Sen. Hawley: Why Should Twitter Receive Special Treatment If It's Going to 'Editorialize'?

By Susan Jones | May 28, 2020 | 5:14am EDT
Sen. Josh Hawley (R-Mo.) (Photo by ANDREW CABALLERO-REYNOLDS/AFP via Getty Images)
Sen. Josh Hawley (R-Mo.) (Photo by ANDREW CABALLERO-REYNOLDS/AFP via Getty Images)

( - In a letter to Twitter CEO Jack Dorsey on Wednesday, Sen. Josh Hawley (R-Mo.) criticized the company for "fact-checking" President Trump's recent tweet on mail-in ballots.

Dorsey, in several tweets Wednesday night, said Trump's comments about mail-in ballots being rife with fraud [see below] "may mislead people into thinking they don’t need to register to get a ballot (only registered voters receive ballots)," Dorsey wrote. "We’re updating the link on @realDonaldTrump’s tweet to make this more clear," Dorsey added.

Sen. Hawley noted that on Tuesday, "for the first time ever, Twitter branded the President’s tweets with a 'fact check' designed to encourage readers to believe that the President’s political speech was inaccurate.

Hawley said, "Twitter’s decision to editorialize regarding the content of political speech raises questions about why Twitter should continue receiving special status and special immunity from publisher liability under Section 230 of the Communications Decency Act."

Section 230 says companies that merely distribute user content should not be treated like a publisher, such as the New York Times or the Washington Post.

Meanwhile, Hawley noted that Twitter has failed to respond to the "outright lies and propaganda by the Chinese Communist Party," which, for example, used social media to blame American soldiers for starting the coronavirus pandemic.

Hawley wants Twitter to explain why companies that act like publishers -- by editorializing on President Trump’s tweets, in this case -- should not be treated like publishers.

Hawley told Fox News's Laura Ingraham Wednesday night that the "special deal" the government has given to Twitter, Facebook and Google has allowed them to become as big and powerful as they are:

It’s not because of free-market competition but the lack of free-market competition, because the government has given them a special deal that Fox News doesn't get and "The New York Times" doesn't get -- no traditional publisher gets.

They are free from liability, free from suit. They’ve got a special immunity. And here’s the thing. If they are going to act like regular publishers, and Twitter’s going to editorialize about the president of the United States, then they ought to be treated like a regular publisher, and that's what my bill would do.

Hawley said social media platforms have been politicized for some time, censoring conservative views, in some cases. But by deciding to "fact-check" the president -- "that’s really elevated what they’re doing.

“They are editorializing, they are censoring, they are making political judgments. And yet they’re claiming that, oh, no, no, no, we’re not like traditional media. We should be treated differently. We're neutral. We don't have any opinions, we just post other people’s opinions. It just isn't true, Laura. And it's time to start calling them out on it."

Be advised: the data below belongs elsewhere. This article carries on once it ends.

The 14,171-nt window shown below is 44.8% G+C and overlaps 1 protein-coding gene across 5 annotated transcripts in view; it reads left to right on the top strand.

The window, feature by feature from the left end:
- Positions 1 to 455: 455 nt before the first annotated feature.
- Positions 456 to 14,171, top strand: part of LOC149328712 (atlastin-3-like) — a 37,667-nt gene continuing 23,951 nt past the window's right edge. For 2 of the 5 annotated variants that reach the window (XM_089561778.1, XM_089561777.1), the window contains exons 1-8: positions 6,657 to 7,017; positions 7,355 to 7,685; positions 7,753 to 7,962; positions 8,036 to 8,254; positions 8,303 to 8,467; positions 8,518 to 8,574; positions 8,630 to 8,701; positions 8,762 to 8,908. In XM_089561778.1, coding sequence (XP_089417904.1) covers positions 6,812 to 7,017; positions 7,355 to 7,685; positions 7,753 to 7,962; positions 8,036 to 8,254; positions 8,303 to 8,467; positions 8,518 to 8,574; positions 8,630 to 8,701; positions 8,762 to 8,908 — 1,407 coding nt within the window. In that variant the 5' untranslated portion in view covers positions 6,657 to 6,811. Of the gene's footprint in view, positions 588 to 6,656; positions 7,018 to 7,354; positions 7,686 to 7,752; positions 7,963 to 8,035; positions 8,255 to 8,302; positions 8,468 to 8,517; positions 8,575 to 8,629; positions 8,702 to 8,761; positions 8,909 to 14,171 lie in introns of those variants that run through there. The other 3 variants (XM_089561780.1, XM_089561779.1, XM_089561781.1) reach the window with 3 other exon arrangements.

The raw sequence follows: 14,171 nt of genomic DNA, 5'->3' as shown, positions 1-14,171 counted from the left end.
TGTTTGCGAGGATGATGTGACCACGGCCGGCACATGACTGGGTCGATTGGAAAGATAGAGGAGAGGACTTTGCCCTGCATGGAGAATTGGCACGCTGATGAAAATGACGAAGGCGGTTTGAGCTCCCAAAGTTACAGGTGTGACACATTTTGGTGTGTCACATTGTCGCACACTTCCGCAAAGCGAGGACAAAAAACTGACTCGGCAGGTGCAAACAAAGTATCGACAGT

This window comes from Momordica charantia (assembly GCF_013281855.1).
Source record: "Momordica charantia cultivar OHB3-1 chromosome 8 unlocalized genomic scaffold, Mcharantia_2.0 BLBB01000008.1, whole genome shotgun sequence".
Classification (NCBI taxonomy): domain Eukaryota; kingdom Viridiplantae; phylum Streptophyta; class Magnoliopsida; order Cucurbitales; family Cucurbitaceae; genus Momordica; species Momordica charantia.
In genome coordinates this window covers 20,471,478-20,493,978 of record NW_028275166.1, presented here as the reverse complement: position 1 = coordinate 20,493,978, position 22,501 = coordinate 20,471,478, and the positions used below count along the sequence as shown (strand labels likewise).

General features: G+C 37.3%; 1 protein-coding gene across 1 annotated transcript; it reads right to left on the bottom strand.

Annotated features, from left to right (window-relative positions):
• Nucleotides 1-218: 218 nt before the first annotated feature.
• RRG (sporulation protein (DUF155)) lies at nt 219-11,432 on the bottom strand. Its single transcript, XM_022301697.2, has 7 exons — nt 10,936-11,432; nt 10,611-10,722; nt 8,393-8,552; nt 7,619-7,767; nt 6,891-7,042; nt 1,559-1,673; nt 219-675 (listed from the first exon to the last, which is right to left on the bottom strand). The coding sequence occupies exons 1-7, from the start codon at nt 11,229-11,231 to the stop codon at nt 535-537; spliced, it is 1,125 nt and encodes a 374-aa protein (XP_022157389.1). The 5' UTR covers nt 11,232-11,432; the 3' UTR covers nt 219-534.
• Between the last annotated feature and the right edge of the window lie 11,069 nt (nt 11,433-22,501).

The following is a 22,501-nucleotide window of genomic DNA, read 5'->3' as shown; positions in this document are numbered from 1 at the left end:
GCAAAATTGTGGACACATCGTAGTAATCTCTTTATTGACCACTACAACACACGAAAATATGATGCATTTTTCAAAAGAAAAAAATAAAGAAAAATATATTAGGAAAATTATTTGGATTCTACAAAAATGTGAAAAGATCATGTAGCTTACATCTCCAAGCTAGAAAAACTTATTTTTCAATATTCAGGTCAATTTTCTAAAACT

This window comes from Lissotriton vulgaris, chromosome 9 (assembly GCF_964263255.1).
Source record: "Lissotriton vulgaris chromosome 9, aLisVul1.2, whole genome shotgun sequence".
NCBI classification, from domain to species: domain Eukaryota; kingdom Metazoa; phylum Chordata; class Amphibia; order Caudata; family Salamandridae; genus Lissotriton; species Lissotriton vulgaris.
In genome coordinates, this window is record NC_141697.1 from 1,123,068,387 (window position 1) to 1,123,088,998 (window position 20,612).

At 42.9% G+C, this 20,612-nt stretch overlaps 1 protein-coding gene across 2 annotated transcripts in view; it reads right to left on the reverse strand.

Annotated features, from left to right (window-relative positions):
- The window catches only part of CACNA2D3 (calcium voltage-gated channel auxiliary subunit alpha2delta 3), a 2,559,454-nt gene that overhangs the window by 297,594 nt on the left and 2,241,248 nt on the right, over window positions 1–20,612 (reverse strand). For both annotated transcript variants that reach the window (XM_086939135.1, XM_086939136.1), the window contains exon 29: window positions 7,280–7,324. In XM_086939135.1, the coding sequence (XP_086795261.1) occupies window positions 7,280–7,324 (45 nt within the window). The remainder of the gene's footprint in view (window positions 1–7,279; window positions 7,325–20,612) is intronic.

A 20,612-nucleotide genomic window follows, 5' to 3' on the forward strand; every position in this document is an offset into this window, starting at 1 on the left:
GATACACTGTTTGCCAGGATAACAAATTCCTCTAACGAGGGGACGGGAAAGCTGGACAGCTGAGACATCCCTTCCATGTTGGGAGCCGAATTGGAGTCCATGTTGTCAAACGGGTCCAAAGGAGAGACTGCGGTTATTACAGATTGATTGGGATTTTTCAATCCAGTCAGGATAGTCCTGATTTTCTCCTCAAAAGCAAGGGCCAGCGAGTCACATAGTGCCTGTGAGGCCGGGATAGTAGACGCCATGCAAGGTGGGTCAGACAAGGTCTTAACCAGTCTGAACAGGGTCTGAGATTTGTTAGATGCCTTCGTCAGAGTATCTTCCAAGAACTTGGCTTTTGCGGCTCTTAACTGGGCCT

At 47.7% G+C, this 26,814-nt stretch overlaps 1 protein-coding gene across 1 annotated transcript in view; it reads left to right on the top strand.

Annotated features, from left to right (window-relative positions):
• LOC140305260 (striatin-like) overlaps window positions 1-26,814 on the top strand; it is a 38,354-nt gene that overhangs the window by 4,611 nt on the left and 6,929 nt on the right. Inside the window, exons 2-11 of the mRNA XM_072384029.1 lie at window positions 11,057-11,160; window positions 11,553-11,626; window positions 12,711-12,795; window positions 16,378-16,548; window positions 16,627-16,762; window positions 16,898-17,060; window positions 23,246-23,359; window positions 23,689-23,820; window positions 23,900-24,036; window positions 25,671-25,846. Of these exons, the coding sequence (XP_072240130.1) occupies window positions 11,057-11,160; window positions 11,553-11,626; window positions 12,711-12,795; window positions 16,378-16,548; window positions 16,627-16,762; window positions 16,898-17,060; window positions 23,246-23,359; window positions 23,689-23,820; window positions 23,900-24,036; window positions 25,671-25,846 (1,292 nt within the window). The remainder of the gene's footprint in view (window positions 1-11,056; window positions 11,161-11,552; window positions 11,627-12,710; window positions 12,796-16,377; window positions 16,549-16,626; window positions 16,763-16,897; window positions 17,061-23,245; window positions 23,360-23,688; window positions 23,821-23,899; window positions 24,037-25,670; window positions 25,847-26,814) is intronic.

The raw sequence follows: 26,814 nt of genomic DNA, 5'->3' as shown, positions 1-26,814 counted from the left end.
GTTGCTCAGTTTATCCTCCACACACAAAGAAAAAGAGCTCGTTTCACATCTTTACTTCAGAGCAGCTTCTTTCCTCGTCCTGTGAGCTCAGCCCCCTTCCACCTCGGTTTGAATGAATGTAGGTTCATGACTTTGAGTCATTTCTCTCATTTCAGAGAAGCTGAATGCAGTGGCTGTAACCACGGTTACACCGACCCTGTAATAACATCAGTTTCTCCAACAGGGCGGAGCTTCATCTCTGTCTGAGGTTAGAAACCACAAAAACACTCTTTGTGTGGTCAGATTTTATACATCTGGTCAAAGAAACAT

Hawley said if social media companies want to editorialize like other media outlets do, "go right on ahead – you can do that, it's a free country, they’re a free company, but they shouldn't get a special deal from government because of it."

Late Wednesday night, Twitter CEO Dorsey tweeted, "We’ll continue to point out incorrect or disputed information about elections globally...This does not make us an 'arbiter of truth.' Our intention is to connect the dots of conflicting statements and show the information in dispute so people can judge for themselves. More transparency from us is critical so folks can clearly see the why behind our actions."

Dorsey said Trump's tweets about mail-in ballots being rife with fraud "may mislead people into thinking they don’t need to register to get a ballot (only registered voters receive ballots)."

"We’re updating the link on @realDonaldTrump’s tweet to make this more clear."

Facebook CEO Mark Zuckerberg, meanwhile, told Fox News on Wednesday that privately-owned digital platforms such as Facebook and Twitter "shouldn't be the arbiter of truth of everything that people say online."

In a series of tweets on Wednesday, President Trump promised "big action" against Twitter:

"Twitter has now shown that everything we have been saying about them (and their other compatriots) is correct. Big action to follow!"

Trump also tweeted:

"Republicans feel that Social Media Platforms totally silence conservatives voices. We will strongly regulate, or close them down, before we can ever allow this to happen. We saw what they attempted to do, and failed, in 2016. We can’t let a more sophisticated version of that...happen again. Just like we can’t let large scale Mail-In Ballots take root in our Country. It would be a free for all on cheating, forgery and the theft of Ballots. Whoever cheated the most would win. Likewise, Social Media. Clean up your act, NOW!!!!"

Also See:
Report: Twitter ‘Takes Shocking Step of Branding President’s Political Claims as False’

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